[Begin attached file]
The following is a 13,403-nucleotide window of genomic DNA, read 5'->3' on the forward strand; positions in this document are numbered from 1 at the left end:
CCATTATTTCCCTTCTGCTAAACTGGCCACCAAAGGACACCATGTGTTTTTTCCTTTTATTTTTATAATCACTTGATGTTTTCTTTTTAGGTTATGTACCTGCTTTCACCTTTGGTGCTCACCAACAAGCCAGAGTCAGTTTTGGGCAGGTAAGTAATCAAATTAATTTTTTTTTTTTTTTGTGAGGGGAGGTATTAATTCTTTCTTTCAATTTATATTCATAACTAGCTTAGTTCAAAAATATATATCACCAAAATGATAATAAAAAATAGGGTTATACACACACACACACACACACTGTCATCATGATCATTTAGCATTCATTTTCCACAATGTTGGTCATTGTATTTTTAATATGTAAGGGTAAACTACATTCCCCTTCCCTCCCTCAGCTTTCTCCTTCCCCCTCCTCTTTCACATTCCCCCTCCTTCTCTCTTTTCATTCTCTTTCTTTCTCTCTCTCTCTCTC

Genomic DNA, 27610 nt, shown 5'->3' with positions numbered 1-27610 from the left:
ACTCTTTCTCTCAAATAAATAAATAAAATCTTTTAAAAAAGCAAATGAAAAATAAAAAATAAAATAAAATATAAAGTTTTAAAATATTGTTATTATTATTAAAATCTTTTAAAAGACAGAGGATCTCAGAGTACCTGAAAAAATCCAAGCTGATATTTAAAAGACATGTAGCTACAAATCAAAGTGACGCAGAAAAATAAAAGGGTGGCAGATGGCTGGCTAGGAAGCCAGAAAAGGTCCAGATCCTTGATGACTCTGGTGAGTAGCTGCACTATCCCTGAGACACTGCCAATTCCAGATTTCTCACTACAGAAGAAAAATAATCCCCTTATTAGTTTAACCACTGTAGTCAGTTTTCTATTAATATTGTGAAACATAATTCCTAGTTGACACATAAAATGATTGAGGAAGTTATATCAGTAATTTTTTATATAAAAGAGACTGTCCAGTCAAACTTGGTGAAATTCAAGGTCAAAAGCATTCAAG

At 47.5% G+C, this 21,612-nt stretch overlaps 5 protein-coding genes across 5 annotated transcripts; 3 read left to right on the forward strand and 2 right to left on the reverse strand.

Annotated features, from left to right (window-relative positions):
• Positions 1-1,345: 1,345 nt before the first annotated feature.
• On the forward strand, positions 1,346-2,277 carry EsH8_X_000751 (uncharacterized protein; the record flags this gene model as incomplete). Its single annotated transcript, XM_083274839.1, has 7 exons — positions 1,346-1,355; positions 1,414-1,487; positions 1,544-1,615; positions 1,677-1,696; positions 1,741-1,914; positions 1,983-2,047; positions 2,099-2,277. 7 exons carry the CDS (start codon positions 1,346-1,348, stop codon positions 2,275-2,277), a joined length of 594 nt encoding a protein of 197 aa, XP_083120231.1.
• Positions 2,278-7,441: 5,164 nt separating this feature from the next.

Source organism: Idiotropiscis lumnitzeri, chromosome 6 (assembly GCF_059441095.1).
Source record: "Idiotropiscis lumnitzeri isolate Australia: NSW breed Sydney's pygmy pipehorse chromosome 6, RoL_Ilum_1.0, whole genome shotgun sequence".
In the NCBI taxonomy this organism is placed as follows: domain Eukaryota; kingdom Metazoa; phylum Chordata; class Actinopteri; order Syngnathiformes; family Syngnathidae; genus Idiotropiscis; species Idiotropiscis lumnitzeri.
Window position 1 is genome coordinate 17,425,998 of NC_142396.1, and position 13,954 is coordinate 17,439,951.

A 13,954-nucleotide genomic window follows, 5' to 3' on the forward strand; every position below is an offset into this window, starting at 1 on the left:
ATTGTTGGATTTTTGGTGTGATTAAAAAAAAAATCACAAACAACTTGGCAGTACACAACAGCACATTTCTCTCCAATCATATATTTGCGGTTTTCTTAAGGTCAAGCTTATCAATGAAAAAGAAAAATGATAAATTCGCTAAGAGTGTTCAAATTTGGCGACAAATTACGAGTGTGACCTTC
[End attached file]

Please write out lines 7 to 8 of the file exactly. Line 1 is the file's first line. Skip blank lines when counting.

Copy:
• Positions 1-1,345: 1,345 nt before the first annotated feature.
• On the forward strand, positions 1,346-2,277 carry EsH8_X_000751 (uncharacterized protein; the record flags this gene model as incomplete). Its single annotated transcript, XM_083274839.1, has 7 exons — positions 1,346-1,355; positions 1,414-1,487; positions 1,544-1,615; positions 1,677-1,696; positions 1,741-1,914; positions 1,983-2,047; positions 2,099-2,277. 7 exons carry the CDS (start codon positions 1,346-1,348, stop codon positions 2,275-2,277), a joined length of 594 nt encoding a protein of 197 aa, XP_083120231.1.